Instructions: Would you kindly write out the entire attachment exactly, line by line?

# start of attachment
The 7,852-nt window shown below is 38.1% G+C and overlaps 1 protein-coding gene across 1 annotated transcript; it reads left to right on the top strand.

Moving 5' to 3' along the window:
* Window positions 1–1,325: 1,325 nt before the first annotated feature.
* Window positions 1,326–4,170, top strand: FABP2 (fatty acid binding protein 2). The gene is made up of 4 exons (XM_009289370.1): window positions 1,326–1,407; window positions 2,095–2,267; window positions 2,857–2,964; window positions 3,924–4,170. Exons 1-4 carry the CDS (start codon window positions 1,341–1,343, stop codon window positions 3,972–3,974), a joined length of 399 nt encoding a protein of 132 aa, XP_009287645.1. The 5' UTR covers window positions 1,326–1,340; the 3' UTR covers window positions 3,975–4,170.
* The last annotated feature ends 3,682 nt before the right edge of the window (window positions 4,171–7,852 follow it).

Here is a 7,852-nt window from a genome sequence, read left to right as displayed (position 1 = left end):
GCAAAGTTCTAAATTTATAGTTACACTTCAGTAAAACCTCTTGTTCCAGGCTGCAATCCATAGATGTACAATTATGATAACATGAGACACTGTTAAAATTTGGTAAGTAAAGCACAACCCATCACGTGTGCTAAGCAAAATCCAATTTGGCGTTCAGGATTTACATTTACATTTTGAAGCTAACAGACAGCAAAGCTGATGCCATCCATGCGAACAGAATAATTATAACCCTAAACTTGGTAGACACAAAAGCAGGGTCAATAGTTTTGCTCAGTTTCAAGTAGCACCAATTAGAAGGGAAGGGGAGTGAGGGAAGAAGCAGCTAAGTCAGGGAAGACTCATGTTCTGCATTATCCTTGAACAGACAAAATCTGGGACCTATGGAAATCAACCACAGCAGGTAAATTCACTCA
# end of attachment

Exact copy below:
The 7,852-nt window shown below is 38.1% G+C and overlaps 1 protein-coding gene across 1 annotated transcript; it reads left to right on the top strand.

Moving 5' to 3' along the window:
* Window positions 1–1,325: 1,325 nt before the first annotated feature.
* Window positions 1,326–4,170, top strand: FABP2 (fatty acid binding protein 2). The gene is made up of 4 exons (XM_009289370.1): window positions 1,326–1,407; window positions 2,095–2,267; window positions 2,857–2,964; window positions 3,924–4,170. Exons 1-4 carry the CDS (start codon window positions 1,341–1,343, stop codon window positions 3,972–3,974), a joined length of 399 nt encoding a protein of 132 aa, XP_009287645.1. The 5' UTR covers window positions 1,326–1,340; the 3' UTR covers window positions 3,975–4,170.
* The last annotated feature ends 3,682 nt before the right edge of the window (window positions 4,171–7,852 follow it).

Here is a 7,852-nt window from a genome sequence, read left to right as displayed (position 1 = left end):
GCAAAGTTCTAAATTTATAGTTACACTTCAGTAAAACCTCTTGTTCCAGGCTGCAATCCATAGATGTACAATTATGATAACATGAGACACTGTTAAAATTTGGTAAGTAAAGCACAACCCATCACGTGTGCTAAGCAAAATCCAATTTGGCGTTCAGGATTTACATTTACATTTTGAAGCTAACAGACAGCAAAGCTGATGCCATCCATGCGAACAGAATAATTATAACCCTAAACTTGGTAGACACAAAAGCAGGGTCAATAGTTTTGCTCAGTTTCAAGTAGCACCAATTAGAAGGGAAGGGGAGTGAGGGAAGAAGCAGCTAAGTCAGGGAAGACTCATGTTCTGCATTATCCTTGAACAGACAAAATCTGGGACCTATGGAAATCAACCACAGCAGGTAAATTCACTCA